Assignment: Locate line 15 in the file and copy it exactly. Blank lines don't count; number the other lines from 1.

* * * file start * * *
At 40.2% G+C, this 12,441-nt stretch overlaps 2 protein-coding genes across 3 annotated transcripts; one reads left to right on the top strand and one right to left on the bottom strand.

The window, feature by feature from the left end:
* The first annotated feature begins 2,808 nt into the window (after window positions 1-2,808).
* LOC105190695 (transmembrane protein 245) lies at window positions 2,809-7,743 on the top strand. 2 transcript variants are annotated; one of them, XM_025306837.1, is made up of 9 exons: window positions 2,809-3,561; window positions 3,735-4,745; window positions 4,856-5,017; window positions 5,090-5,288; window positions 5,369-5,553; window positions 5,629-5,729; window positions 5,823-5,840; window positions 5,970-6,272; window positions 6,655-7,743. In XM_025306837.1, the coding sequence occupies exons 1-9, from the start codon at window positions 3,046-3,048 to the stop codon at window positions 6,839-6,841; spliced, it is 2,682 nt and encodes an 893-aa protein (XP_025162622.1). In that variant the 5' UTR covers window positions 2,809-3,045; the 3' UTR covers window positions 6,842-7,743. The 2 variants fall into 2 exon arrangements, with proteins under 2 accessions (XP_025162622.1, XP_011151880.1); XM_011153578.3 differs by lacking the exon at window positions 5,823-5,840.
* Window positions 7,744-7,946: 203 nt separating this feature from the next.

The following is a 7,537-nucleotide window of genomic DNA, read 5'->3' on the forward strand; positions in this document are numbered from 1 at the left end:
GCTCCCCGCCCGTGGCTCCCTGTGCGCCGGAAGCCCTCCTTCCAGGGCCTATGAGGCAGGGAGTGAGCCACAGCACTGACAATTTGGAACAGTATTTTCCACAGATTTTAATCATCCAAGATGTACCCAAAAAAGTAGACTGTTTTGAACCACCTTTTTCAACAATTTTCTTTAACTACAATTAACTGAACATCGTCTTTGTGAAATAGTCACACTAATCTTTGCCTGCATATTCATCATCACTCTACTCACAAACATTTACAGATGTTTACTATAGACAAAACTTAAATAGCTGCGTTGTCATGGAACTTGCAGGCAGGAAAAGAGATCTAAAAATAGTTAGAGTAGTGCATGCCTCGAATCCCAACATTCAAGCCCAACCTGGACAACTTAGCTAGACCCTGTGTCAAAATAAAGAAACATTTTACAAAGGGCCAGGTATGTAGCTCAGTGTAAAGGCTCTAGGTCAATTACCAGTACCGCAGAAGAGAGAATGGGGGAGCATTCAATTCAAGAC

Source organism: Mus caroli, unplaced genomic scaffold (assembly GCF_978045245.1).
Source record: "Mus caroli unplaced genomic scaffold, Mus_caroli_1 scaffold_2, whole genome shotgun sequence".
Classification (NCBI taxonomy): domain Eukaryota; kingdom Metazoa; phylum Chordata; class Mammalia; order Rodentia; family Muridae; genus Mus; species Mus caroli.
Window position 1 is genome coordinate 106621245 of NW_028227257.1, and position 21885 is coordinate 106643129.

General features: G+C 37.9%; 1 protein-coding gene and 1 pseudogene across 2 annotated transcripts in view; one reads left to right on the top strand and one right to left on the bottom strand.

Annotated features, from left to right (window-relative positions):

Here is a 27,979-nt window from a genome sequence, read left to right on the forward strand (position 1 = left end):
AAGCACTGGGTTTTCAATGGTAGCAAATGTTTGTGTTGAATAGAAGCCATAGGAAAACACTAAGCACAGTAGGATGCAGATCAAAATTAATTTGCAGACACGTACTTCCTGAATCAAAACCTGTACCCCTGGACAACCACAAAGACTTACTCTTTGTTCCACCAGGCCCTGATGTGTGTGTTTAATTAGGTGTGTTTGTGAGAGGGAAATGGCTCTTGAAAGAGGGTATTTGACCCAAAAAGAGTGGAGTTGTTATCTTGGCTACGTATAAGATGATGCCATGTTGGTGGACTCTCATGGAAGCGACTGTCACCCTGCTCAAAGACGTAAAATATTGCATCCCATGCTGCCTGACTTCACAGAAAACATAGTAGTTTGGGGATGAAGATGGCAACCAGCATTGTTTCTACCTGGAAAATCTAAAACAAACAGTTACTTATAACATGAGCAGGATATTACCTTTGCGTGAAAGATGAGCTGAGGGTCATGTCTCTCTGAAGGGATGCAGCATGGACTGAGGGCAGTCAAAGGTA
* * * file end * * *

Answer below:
AAGCACTGGGTTTTCAATGGTAGCAAATGTTTGTGTTGAATAGAAGCCATAGGAAAACACTAAGCACAGTAGGATGCAGATCAAAATTAATTTGCAGACACGTACTTCCTGAATCAAAACCTGTACCCCTGGACAACCACAAAGACTTACTCTTTGTTCCACCAGGCCCTGATGTGTGTGTTTAATTAGGTGTGTTTGTGAGAGGGAAATGGCTCTTGAAAGAGGGTATTTGACCCAAAAAGAGTGGAGTTGTTATCTTGGCTACGTATAAGATGATGCCATGTTGGTGGACTCTCATGGAAGCGACTGTCACCCTGCTCAAAGACGTAAAATATTGCATCCCATGCTGCCTGACTTCACAGAAAACATAGTAGTTTGGGGATGAAGATGGCAACCAGCATTGTTTCTACCTGGAAAATCTAAAACAAACAGTTACTTATAACATGAGCAGGATATTACCTTTGCGTGAAAGATGAGCTGAGGGTCATGTCTCTCTGAAGGGATGCAGCATGGACTGAGGGCAGTCAAAGGTA